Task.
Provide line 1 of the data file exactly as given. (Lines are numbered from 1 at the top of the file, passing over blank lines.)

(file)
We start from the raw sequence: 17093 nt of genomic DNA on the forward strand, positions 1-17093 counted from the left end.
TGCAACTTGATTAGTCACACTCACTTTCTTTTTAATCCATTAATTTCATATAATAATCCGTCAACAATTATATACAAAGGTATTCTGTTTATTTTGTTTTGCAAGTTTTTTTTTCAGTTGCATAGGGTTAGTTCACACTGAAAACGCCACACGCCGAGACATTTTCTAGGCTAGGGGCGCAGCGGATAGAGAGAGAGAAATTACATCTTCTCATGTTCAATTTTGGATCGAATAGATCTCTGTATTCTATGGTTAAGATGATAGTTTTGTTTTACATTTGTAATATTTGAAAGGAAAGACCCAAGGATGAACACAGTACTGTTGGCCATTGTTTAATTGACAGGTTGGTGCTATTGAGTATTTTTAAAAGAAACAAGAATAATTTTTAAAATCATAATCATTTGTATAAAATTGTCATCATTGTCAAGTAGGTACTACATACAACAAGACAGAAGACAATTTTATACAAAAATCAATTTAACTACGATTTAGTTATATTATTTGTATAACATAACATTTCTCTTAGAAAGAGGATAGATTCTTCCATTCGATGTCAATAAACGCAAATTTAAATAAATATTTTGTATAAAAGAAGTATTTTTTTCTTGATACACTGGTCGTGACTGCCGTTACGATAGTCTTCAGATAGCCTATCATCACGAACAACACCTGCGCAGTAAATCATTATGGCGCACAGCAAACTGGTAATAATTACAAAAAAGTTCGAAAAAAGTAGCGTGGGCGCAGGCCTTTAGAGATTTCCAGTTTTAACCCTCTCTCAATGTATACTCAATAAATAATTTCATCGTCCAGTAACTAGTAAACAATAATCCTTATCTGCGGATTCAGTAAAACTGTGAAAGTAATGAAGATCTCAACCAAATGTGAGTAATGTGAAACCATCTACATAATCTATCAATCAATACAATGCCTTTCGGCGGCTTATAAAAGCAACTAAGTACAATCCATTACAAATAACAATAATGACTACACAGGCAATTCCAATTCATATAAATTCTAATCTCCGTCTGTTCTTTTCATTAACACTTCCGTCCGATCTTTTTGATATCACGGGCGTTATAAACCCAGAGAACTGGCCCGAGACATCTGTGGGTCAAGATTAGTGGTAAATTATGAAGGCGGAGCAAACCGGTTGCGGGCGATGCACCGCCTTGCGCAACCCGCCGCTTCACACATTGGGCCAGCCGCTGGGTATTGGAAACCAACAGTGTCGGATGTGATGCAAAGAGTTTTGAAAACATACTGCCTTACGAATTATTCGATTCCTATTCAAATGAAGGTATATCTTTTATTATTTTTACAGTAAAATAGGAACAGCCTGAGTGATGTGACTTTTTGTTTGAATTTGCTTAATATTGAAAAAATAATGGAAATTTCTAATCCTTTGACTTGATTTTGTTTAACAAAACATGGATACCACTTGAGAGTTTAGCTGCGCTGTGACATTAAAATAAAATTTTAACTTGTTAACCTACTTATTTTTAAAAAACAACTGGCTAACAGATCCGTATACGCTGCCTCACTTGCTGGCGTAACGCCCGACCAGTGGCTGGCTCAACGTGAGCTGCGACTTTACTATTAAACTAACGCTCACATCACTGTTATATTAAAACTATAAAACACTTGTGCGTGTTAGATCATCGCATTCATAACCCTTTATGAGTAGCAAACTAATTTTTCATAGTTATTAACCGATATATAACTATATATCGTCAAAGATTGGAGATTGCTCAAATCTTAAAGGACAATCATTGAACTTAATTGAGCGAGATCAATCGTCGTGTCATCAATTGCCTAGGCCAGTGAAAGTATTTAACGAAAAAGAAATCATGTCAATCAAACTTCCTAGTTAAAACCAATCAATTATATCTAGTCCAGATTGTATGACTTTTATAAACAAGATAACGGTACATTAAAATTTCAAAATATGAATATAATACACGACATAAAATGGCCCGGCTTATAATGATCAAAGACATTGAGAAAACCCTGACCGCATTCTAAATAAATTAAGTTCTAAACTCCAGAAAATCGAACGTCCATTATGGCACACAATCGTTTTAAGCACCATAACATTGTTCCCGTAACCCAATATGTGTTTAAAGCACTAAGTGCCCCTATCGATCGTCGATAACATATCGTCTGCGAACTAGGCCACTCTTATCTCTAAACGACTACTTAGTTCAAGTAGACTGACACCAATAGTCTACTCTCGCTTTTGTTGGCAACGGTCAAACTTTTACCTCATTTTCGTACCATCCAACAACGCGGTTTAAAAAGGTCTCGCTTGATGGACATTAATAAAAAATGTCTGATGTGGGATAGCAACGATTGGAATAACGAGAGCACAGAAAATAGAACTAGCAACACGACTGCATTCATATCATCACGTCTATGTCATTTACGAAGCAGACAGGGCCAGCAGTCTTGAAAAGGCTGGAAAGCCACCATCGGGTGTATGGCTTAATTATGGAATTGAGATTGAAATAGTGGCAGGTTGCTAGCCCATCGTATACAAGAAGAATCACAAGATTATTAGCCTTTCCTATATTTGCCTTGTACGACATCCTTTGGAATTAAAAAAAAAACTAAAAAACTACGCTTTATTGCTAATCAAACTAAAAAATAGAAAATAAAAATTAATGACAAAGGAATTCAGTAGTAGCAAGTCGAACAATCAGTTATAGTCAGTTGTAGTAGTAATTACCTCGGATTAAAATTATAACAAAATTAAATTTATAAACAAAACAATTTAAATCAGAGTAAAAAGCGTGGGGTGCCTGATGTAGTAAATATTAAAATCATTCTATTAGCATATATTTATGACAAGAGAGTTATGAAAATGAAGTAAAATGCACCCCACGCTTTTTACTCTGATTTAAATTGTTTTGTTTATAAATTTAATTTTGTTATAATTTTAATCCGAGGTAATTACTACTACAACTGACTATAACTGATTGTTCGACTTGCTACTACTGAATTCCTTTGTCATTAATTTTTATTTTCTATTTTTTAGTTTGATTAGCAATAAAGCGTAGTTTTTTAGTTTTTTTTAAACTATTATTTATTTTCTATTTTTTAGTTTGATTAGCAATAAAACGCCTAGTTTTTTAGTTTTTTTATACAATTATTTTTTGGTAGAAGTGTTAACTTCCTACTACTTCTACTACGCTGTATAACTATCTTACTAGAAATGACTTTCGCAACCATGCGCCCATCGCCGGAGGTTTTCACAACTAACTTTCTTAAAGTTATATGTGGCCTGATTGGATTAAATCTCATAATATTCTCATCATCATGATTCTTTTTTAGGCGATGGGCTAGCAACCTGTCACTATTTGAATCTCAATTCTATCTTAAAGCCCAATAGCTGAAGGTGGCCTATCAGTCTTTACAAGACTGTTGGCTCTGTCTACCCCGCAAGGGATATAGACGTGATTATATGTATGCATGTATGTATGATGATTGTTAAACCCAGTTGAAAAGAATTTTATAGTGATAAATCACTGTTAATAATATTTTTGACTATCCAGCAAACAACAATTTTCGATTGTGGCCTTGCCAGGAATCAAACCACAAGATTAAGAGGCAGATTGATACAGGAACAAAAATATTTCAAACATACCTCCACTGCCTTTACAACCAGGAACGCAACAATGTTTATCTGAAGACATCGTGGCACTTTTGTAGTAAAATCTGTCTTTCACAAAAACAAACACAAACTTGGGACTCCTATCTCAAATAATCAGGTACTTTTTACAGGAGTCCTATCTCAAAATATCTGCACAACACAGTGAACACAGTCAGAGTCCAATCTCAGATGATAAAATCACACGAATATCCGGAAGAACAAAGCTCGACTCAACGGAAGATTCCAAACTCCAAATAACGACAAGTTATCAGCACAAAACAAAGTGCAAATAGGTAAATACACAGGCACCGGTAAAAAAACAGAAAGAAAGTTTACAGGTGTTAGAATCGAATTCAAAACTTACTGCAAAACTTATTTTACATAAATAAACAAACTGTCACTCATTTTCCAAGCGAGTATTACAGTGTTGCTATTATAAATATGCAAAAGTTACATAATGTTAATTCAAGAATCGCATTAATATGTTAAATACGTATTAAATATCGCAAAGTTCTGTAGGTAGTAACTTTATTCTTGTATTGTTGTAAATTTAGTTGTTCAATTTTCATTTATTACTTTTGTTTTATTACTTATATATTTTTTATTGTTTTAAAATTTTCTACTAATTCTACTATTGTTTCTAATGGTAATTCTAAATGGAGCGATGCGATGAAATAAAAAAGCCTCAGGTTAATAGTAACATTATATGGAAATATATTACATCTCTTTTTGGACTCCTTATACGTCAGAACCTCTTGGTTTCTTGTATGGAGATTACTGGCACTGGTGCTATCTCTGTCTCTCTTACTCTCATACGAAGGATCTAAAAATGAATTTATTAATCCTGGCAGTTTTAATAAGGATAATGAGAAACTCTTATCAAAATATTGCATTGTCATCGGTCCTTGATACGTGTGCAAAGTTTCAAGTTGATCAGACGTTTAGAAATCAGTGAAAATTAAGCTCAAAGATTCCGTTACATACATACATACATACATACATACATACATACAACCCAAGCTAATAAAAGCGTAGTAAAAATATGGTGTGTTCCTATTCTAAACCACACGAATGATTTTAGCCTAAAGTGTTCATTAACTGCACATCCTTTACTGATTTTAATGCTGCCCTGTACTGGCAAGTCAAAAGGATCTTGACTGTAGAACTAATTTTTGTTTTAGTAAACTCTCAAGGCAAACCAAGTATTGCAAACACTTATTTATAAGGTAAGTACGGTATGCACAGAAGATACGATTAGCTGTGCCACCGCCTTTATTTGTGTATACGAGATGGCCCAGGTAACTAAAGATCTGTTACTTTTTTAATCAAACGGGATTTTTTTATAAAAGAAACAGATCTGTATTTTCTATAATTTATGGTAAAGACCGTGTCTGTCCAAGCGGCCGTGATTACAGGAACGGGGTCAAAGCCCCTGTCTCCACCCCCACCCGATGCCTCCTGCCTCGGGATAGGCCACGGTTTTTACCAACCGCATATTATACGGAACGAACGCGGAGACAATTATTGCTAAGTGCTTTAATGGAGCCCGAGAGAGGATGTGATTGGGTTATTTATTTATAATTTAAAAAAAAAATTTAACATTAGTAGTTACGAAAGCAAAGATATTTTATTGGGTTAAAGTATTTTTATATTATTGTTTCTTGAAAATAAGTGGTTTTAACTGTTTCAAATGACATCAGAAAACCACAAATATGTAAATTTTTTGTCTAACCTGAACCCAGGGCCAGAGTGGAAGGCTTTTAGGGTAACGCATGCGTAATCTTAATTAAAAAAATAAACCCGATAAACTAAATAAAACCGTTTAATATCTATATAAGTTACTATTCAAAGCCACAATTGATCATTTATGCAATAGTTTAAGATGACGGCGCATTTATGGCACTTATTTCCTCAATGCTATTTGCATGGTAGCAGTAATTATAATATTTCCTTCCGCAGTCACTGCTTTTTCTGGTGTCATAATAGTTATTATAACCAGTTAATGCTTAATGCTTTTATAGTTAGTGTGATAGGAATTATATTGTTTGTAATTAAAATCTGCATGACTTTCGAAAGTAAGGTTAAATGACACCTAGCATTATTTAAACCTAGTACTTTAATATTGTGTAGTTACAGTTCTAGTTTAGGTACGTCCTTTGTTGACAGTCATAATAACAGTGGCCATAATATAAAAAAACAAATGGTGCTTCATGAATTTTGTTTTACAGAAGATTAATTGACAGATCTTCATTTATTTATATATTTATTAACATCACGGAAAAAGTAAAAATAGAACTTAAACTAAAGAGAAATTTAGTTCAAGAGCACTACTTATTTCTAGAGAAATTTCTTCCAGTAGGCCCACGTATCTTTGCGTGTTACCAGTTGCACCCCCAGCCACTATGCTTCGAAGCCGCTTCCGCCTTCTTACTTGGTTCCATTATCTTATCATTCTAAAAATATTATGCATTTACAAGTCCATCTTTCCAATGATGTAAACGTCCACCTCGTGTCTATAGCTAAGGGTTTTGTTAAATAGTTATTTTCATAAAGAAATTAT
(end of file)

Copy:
We start from the raw sequence: 17093 nt of genomic DNA on the forward strand, positions 1-17093 counted from the left end.